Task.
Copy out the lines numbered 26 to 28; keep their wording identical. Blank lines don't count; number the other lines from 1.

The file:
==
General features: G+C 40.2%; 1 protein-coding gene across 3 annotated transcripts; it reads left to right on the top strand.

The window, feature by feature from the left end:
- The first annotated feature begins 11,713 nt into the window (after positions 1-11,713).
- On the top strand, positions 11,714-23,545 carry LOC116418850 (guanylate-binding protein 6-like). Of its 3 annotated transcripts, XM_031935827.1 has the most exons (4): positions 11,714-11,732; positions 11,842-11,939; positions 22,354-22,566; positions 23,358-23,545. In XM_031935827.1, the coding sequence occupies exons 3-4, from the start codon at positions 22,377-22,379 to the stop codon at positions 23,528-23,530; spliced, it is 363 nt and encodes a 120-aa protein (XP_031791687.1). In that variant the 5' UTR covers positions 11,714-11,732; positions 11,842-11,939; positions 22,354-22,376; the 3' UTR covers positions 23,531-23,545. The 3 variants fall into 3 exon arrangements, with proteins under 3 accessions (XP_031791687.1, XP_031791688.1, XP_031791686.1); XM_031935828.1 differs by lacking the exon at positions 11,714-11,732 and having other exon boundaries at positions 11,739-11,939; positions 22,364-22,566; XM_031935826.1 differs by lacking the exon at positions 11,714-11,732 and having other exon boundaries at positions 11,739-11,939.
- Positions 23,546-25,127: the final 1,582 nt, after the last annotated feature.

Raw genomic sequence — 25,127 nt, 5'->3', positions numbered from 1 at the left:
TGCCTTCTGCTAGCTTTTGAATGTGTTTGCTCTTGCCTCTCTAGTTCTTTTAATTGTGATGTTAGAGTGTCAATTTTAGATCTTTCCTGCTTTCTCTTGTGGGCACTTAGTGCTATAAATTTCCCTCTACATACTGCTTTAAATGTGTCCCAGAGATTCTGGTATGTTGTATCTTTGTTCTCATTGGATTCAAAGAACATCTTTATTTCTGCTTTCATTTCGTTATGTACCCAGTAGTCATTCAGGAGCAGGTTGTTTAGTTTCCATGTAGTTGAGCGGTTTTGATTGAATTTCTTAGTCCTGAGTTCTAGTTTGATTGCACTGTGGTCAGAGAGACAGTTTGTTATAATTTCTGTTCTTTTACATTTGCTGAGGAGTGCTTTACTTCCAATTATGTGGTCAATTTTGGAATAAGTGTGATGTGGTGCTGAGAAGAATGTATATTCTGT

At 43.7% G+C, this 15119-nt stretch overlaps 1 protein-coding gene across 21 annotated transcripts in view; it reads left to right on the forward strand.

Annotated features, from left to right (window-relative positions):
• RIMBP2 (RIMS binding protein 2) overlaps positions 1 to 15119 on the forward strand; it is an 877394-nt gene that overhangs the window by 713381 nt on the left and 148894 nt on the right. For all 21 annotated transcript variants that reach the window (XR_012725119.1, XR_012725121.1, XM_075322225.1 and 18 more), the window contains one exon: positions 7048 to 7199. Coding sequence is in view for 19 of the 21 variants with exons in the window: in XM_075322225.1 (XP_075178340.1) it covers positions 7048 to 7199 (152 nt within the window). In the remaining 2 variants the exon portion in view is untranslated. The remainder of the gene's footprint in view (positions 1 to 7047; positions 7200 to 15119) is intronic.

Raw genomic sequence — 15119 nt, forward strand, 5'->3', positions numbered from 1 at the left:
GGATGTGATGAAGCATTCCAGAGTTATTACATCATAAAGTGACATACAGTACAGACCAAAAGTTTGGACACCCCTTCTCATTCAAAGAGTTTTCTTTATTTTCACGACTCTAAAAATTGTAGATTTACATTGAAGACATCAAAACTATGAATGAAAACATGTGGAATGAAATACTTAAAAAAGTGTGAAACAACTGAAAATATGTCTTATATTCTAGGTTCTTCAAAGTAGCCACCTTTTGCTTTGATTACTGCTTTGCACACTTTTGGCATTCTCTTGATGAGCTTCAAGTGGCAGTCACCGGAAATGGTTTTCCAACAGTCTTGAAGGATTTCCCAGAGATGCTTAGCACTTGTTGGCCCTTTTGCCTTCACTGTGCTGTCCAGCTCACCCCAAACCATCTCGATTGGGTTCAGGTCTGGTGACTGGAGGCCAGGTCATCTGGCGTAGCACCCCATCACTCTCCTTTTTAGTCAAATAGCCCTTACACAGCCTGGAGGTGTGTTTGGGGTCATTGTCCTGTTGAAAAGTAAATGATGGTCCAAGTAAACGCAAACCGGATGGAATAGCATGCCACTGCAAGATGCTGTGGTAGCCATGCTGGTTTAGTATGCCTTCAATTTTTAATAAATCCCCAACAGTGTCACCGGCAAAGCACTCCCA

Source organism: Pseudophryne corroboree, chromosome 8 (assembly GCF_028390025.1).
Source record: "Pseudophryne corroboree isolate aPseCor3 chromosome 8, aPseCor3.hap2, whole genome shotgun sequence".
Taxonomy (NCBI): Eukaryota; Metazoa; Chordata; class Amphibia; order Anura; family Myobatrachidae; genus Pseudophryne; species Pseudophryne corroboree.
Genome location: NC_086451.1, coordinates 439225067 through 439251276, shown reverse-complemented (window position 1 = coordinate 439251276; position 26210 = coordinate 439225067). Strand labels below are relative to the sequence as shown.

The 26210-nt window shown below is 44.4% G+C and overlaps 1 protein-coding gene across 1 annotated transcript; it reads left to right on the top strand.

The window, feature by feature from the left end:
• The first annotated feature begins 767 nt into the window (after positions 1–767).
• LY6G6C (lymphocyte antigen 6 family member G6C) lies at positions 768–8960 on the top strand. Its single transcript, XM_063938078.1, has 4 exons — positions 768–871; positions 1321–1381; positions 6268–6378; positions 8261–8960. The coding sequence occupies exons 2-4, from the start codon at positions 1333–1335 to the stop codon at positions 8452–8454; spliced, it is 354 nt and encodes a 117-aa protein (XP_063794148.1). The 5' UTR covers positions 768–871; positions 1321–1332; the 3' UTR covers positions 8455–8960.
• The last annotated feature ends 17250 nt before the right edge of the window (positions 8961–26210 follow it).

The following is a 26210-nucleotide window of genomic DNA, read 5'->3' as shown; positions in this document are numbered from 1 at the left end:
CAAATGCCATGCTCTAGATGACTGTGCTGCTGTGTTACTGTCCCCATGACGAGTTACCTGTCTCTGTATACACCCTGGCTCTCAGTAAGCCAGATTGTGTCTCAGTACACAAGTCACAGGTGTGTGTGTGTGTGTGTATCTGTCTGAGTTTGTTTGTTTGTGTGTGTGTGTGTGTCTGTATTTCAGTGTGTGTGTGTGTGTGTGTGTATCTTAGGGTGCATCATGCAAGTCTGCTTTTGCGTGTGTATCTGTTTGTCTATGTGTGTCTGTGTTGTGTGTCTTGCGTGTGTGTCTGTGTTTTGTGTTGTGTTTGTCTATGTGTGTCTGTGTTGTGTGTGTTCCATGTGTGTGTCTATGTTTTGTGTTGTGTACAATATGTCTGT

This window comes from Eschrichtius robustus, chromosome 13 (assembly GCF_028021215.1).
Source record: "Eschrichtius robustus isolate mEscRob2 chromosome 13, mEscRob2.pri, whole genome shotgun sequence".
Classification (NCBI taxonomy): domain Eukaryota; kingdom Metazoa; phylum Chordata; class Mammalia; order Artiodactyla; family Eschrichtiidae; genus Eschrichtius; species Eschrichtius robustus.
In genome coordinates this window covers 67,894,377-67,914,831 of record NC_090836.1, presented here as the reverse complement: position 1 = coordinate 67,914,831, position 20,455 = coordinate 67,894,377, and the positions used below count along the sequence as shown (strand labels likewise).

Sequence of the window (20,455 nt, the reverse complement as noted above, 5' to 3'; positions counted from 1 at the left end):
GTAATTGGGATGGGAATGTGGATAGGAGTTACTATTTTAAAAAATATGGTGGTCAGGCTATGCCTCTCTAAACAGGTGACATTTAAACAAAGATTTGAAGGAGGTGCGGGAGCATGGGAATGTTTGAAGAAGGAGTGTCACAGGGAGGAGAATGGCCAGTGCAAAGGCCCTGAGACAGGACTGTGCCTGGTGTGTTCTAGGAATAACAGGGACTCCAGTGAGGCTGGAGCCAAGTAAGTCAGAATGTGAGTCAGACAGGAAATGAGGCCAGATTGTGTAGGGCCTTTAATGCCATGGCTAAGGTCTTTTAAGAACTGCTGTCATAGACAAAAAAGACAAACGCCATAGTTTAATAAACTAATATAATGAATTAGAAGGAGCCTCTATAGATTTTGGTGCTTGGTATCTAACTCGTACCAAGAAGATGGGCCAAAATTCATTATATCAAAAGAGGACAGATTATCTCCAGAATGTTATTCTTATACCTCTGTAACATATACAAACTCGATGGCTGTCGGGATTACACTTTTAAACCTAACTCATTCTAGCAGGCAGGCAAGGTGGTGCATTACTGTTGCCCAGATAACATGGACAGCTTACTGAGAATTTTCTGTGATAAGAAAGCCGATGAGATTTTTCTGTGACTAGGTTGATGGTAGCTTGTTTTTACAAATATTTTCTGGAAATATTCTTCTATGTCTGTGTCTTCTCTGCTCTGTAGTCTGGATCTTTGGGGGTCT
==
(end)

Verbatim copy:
Classification (NCBI taxonomy): domain Eukaryota; kingdom Metazoa; phylum Chordata; class Mammalia; order Artiodactyla; family Eschrichtiidae; genus Eschrichtius; species Eschrichtius robustus.
In genome coordinates this window covers 67,894,377-67,914,831 of record NC_090836.1, presented here as the reverse complement: position 1 = coordinate 67,914,831, position 20,455 = coordinate 67,894,377, and the positions used below count along the sequence as shown (strand labels likewise).

Sequence of the window (20,455 nt, the reverse complement as noted above, 5' to 3'; positions counted from 1 at the left end):